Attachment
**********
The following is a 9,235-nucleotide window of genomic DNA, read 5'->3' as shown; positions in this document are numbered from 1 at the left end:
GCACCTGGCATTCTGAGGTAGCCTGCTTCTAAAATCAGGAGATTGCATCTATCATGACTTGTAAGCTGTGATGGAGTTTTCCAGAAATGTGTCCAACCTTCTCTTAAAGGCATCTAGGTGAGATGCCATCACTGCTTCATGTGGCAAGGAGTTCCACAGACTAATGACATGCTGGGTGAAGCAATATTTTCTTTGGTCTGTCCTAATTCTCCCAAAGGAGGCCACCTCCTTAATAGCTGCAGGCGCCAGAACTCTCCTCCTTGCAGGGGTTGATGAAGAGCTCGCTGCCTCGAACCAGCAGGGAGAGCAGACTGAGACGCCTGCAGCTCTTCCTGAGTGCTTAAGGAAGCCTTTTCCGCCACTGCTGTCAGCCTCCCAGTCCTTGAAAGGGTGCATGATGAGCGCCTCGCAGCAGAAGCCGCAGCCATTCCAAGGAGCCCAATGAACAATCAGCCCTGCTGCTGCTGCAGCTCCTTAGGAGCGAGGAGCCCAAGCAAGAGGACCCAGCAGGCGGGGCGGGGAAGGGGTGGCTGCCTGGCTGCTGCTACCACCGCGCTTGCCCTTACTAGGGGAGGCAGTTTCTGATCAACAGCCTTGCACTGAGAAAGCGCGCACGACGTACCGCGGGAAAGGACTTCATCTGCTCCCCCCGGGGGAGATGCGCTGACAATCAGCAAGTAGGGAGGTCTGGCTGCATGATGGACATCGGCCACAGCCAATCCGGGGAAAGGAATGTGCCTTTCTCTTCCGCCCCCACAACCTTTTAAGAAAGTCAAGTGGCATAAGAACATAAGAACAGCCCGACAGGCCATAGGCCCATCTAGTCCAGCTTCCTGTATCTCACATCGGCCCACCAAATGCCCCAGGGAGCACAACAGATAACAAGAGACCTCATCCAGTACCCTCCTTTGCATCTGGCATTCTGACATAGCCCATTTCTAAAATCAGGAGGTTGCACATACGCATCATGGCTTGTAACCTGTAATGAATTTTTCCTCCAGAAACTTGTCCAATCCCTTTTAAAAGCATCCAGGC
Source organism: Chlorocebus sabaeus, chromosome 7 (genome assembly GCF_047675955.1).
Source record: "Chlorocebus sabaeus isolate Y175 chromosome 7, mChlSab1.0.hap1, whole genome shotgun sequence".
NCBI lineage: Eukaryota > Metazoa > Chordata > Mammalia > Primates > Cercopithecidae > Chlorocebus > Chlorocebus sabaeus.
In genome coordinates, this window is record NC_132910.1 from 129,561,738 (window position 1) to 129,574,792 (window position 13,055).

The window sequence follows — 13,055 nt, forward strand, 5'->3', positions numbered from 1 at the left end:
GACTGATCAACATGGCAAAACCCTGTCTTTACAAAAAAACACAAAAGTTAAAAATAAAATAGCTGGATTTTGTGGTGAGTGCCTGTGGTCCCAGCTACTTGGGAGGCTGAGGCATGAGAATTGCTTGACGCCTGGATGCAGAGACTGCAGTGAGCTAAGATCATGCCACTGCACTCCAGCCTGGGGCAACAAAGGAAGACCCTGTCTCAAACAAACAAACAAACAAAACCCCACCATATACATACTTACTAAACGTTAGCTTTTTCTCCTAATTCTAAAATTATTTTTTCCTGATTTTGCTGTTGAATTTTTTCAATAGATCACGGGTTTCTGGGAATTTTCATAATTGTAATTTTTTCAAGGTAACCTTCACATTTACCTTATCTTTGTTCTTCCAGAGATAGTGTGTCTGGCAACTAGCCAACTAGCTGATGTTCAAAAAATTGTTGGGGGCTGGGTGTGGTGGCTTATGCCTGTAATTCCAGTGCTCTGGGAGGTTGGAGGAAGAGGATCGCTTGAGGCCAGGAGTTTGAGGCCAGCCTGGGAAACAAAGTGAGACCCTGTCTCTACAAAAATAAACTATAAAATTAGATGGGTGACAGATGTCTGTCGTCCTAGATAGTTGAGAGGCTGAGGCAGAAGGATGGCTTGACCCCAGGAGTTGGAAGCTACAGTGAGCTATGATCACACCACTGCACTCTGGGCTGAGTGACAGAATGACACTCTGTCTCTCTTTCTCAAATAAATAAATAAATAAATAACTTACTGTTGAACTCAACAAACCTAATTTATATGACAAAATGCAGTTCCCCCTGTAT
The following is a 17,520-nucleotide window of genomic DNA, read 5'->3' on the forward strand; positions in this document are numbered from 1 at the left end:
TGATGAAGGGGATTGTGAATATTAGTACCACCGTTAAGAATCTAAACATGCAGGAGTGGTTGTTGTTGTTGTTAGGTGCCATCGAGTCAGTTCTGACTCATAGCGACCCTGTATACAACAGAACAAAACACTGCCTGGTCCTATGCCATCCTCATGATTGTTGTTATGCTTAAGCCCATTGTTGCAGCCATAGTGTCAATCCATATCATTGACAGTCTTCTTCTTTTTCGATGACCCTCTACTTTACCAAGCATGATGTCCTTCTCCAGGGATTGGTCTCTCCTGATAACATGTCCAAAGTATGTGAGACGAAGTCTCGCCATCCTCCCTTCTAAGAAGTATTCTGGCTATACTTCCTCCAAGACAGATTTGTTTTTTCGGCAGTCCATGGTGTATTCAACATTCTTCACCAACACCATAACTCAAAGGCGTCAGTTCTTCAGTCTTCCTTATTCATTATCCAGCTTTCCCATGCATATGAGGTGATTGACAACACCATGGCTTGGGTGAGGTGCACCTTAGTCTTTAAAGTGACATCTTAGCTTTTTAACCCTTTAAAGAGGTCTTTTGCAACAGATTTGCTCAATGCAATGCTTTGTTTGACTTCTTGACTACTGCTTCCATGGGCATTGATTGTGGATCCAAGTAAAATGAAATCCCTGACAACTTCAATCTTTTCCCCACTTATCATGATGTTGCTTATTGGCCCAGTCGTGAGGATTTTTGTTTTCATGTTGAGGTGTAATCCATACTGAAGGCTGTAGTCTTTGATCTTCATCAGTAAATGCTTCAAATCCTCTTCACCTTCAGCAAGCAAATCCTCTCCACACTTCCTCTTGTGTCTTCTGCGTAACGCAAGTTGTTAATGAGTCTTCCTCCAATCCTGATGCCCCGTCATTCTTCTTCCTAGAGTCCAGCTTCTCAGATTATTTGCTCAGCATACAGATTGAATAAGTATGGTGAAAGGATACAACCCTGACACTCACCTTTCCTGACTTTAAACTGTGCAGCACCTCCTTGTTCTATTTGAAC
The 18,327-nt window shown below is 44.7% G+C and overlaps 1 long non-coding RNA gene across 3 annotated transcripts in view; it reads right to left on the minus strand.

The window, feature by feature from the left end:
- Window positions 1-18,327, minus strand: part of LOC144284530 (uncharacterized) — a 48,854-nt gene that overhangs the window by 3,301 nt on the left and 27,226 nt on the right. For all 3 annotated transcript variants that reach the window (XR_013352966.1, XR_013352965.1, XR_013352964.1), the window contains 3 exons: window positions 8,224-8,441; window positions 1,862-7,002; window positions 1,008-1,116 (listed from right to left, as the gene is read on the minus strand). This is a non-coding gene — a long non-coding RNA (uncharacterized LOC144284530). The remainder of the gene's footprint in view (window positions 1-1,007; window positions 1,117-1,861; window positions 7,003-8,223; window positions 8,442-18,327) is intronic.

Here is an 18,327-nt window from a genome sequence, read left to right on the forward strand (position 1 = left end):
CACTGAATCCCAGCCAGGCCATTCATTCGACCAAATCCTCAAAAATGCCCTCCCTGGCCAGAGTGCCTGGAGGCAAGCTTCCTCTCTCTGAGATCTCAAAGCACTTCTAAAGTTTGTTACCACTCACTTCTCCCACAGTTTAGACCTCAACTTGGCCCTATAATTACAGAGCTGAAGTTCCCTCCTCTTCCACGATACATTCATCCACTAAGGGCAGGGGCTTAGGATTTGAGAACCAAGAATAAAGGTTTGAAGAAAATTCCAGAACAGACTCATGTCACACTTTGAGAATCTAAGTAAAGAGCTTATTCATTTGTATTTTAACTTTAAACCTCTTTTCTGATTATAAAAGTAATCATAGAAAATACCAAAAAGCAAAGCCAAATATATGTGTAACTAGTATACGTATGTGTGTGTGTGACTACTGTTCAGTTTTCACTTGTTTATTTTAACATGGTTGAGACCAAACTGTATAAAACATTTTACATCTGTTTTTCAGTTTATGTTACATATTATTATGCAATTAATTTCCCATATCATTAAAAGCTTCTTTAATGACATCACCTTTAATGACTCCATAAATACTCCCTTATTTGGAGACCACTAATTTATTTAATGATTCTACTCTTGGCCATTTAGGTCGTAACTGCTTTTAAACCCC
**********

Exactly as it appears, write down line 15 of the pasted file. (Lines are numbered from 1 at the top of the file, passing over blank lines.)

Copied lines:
CACTGAATCCCAGCCAGGCCATTCATTCGACCAAATCCTCAAAAATGCCCTCCCTGGCCAGAGTGCCTGGAGGCAAGCTTCCTCTCTCTGAGATCTCAAAGCACTTCTAAAGTTTGTTACCACTCACTTCTCCCACAGTTTAGACCTCAACTTGGCCCTATAATTACAGAGCTGAAGTTCCCTCCTCTTCCACGATACATTCATCCACTAAGGGCAGGGGCTTAGGATTTGAGAACCAAGAATAAAGGTTTGAAGAAAATTCCAGAACAGACTCATGTCACACTTTGAGAATCTAAGTAAAGAGCTTATTCATTTGTATTTTAACTTTAAACCTCTTTTCTGATTATAAAAGTAATCATAGAAAATACCAAAAAGCAAAGCCAAATATATGTGTAACTAGTATACGTATGTGTGTGTGTGACTACTGTTCAGTTTTCACTTGTTTATTTTAACATGGTTGAGACCAAACTGTATAAAACATTTTACATCTGTTTTTCAGTTTATGTTACATATTATTATGCAATTAATTTCCCATATCATTAAAAGCTTCTTTAATGACATCACCTTTAATGACTCCATAAATACTCCCTTATTTGGAGACCACTAATTTATTTAATGATTCTACTCTTGGCCATTTAGGTCGTAACTGCTTTTAAACCCC